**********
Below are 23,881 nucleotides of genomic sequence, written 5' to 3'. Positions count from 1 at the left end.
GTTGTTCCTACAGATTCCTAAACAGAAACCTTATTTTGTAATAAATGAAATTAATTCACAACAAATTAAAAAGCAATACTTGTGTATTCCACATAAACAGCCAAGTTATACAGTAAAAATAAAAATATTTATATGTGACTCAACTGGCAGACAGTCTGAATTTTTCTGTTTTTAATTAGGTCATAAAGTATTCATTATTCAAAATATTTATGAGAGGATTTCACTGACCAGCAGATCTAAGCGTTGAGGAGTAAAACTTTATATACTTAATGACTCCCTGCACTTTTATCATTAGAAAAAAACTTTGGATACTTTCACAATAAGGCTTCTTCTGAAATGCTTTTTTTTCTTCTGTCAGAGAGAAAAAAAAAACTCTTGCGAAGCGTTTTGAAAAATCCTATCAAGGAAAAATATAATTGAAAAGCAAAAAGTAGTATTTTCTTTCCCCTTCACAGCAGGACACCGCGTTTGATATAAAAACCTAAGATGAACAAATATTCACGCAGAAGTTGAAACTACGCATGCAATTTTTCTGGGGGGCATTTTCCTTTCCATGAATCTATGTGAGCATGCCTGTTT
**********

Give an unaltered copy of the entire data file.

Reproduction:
Below are 23,881 nucleotides of genomic sequence, written 5' to 3'. Positions count from 1 at the left end.
GTTGTTCCTACAGATTCCTAAACAGAAACCTTATTTTGTAATAAATGAAATTAATTCACAACAAATTAAAAAGCAATACTTGTGTATTCCACATAAACAGCCAAGTTATACAGTAAAAATAAAAATATTTATATGTGACTCAACTGGCAGACAGTCTGAATTTTTCTGTTTTTAATTAGGTCATAAAGTATTCATTATTCAAAATATTTATGAGAGGATTTCACTGACCAGCAGATCTAAGCGTTGAGGAGTAAAACTTTATATACTTAATGACTCCCTGCACTTTTATCATTAGAAAAAAACTTTGGATACTTTCACAATAAGGCTTCTTCTGAAATGCTTTTTTTTCTTCTGTCAGAGAGAAAAAAAAAACTCTTGCGAAGCGTTTTGAAAAATCCTATCAAGGAAAAATATAATTGAAAAGCAAAAAGTAGTATTTTCTTTCCCCTTCACAGCAGGACACCGCGTTTGATATAAAAACCTAAGATGAACAAATATTCACGCAGAAGTTGAAACTACGCATGCAATTTTTCTGGGGGGCATTTTCCTTTCCATGAATCTATGTGAGCATGCCTGTTT